Over the next few days the sides of the crates were dismantled to expose huge cubes of compacted snow, barriers were set up and artists from North America and Europe moved in armed with power saws, handsaws, rasps, files, scrapers and polishers.

The lumpen cubes of snow were transformed into giant works of art.   When finished the barriers were opened to allow people to get close to them. Fire-tables were lit, sparkling and crackling, giving off an unbeatable smell of wood-smoke.  After dark, coloured floodlights picked out the features.    Great experience.

I heard nobody else complaining.  Everyone loved it.  All ages waited their turn for a photo opportunity in front of the skier, or the buffalos, or the explorer in a rowing boat, or the winter-visitor-with-binoculars.  Most popular seemed to be the wolf’s head with the magic wonderland in the back of it.

I don’t offer comment on the sculptures, I don’t know enough about art.  But, in my philistinic opinion, as a municipal/community/international artistic event it was right up there with the best.

Maybe inspired by the idea.  Maybe anticipating it.  A nine inch high child’s creation on a  tree stump alongside the frozen, snow-covered river.


Across the planet and the seasons see: Nisyros: Beach Art


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Banff, Canada:  The Hoodoos Trail

Though skiing has been the main focus of my visits to the Canadian Rockies since I first came for Christmas 2010 they have always been about more than that.  Especially so since I invested in a pair of ice cleats and a pair of snowshoes.

I love being in the high mountains in hard winter.  My experience of the Rockies is limited to Banff and Whistler.  On the west of the Continental Divide the Whistler/Blackcombe ski area has more snow than Banff on the east side though the snow is wetter and more unpredictable.  But more to the point, Whistler is a winter sport Disneyworld, an artificial creation, whereas Banff is an, admittedly touristified, ‘real’ town.  The nub of why I prefer Banff is that there are winter trails and treks which, as far as I could find out in the two weeks I visited, are completely absent around Whistler.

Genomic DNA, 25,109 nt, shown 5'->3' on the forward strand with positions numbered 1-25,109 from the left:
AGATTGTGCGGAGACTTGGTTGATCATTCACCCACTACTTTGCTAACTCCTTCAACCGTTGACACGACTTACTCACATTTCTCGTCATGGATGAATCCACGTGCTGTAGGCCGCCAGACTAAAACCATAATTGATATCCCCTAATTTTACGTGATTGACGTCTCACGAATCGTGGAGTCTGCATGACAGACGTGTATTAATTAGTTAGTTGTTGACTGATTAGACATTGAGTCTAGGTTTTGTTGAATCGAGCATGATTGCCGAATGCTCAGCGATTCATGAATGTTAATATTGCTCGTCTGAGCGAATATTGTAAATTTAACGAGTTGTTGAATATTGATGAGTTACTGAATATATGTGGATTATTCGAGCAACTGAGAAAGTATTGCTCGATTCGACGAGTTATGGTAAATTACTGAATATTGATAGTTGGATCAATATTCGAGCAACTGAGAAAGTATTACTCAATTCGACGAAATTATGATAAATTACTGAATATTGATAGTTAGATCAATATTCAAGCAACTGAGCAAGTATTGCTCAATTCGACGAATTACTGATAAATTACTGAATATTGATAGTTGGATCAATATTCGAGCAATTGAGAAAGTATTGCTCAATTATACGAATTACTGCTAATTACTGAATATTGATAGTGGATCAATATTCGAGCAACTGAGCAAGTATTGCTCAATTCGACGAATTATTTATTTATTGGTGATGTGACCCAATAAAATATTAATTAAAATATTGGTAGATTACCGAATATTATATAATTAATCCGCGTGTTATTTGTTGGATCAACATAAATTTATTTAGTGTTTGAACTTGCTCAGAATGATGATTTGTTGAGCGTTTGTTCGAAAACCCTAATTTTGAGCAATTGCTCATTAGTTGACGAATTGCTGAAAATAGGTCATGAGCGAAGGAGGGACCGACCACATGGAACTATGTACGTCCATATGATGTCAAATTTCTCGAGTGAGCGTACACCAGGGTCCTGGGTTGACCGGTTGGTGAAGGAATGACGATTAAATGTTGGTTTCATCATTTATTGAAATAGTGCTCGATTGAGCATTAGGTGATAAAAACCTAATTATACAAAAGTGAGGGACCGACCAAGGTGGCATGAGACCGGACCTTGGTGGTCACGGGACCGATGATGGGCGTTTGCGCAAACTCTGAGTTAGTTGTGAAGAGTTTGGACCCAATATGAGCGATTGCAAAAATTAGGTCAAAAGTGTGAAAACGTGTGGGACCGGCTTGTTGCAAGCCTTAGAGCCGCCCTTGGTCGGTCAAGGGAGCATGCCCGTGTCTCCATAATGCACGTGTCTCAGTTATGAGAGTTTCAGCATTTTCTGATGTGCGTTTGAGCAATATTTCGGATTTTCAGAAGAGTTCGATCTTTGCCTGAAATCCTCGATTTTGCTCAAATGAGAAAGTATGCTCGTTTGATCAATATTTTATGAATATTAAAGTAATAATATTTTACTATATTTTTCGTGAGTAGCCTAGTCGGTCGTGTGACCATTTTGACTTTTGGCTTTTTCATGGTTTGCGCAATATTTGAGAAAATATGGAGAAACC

So, when in Banff I intersperse skiing with trekking winter trails.

After four days skiing my legs were screaming at me. Come Saturday, when hordes of Calgarians could be reliably predicted to descend on Sunshine Village and Lake Louise, orgasmic at the thought of fresh snow which had fallen for the previous four days, I chose to take to the trails on foot rather than queue for ski lifts and then dodge the crazies and incompetents desperate to get to the base to queue again.  A dangerous place to be.

On Friday evening I bought a pair of snowshoes to replace the ones lost along with everything else in the hotel fire in Banff 29 December 2016 and brashly bragged to those who asked me when I carried them back to the hotel that I was going to trek the Hoodoos Trail on Saturday.

Then an email from my daughter alerted me to the fact that a cougar had been seen in Banff the day before. Nevertheless, Saturday morning I togged-up ready for the trek. Maybe a trifle apprehensive, but more with a frisson of excitement at the prospect of encountering natural danger rather than being run over by a bus which would be a really boring end, I set out.  By instinct, habit and former profession I looked for any evidence available so checked it out with staff in the Parks Canada Office on the way along Banff Avenue to the start of the trail which follows the Bow River at the foot of Tunnel Mountain.  They seemed blasé.

Indeed, a cougar had been seen and tracked back into the wildlife corridor …… which I was now about to follow.  I’m told there are four cougars living in the Banff area around Tunnel Mountain.  It’s their habitat.  The day before, I had watched a Siberian Husky attack a snowdrift at the side of the main street in Banff and, resisting the tugging on the lead held by its owner, emerge triumphant with an empty Starbucks take-away cup clamped on its snout.  If a dog could detect that under a foot or more of snow I had no doubt that a cougar would smell me a mile off, though it may be confused by my shower gel and not recognise me as a life-form.

I’m told that the modus operandi of the cougar is to attack from behind.  Weighing as much as a man they hit the back of neck teeth first and it’s all over before you know anything about it.  Doesn’t hold out much prospect for a photo.  As defence, I carry trekking poles on my rucksack, point up behind my neck.